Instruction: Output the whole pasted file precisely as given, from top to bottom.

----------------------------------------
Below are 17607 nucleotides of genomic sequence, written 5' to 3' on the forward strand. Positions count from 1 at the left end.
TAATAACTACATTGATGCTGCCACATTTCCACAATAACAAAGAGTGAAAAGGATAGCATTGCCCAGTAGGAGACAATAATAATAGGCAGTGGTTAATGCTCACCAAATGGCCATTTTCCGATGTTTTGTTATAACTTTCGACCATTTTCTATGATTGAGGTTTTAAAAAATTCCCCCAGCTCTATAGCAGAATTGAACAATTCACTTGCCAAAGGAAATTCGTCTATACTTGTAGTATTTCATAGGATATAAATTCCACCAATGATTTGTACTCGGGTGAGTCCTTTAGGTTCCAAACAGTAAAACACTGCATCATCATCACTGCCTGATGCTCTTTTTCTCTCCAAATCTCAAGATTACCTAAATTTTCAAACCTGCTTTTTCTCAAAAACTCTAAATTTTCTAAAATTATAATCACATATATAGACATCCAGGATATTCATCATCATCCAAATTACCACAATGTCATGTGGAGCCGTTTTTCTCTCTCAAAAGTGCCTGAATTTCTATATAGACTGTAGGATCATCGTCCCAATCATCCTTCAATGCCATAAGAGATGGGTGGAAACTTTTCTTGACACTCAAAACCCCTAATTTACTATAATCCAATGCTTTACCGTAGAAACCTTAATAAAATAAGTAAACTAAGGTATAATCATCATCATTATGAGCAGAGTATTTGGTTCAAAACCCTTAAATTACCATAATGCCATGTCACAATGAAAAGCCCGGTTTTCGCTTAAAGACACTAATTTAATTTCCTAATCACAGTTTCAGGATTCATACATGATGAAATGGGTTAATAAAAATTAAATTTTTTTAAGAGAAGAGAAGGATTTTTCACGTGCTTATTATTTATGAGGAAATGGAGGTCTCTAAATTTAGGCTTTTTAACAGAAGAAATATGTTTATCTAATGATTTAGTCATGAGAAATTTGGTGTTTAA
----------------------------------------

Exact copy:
Below are 17607 nucleotides of genomic sequence, written 5' to 3' on the forward strand. Positions count from 1 at the left end.
TAATAACTACATTGATGCTGCCACATTTCCACAATAACAAAGAGTGAAAAGGATAGCATTGCCCAGTAGGAGACAATAATAATAGGCAGTGGTTAATGCTCACCAAATGGCCATTTTCCGATGTTTTGTTATAACTTTCGACCATTTTCTATGATTGAGGTTTTAAAAAATTCCCCCAGCTCTATAGCAGAATTGAACAATTCACTTGCCAAAGGAAATTCGTCTATACTTGTAGTATTTCATAGGATATAAATTCCACCAATGATTTGTACTCGGGTGAGTCCTTTAGGTTCCAAACAGTAAAACACTGCATCATCATCACTGCCTGATGCTCTTTTTCTCTCCAAATCTCAAGATTACCTAAATTTTCAAACCTGCTTTTTCTCAAAAACTCTAAATTTTCTAAAATTATAATCACATATATAGACATCCAGGATATTCATCATCATCCAAATTACCACAATGTCATGTGGAGCCGTTTTTCTCTCTCAAAAGTGCCTGAATTTCTATATAGACTGTAGGATCATCGTCCCAATCATCCTTCAATGCCATAAGAGATGGGTGGAAACTTTTCTTGACACTCAAAACCCCTAATTTACTATAATCCAATGCTTTACCGTAGAAACCTTAATAAAATAAGTAAACTAAGGTATAATCATCATCATTATGAGCAGAGTATTTGGTTCAAAACCCTTAAATTACCATAATGCCATGTCACAATGAAAAGCCCGGTTTTCGCTTAAAGACACTAATTTAATTTCCTAATCACAGTTTCAGGATTCATACATGATGAAATGGGTTAATAAAAATTAAATTTTTTTAAGAGAAGAGAAGGATTTTTCACGTGCTTATTATTTATGAGGAAATGGAGGTCTCTAAATTTAGGCTTTTTAACAGAAGAAATATGTTTATCTAATGATTTAGTCATGAGAAATTTGGTGTTTAA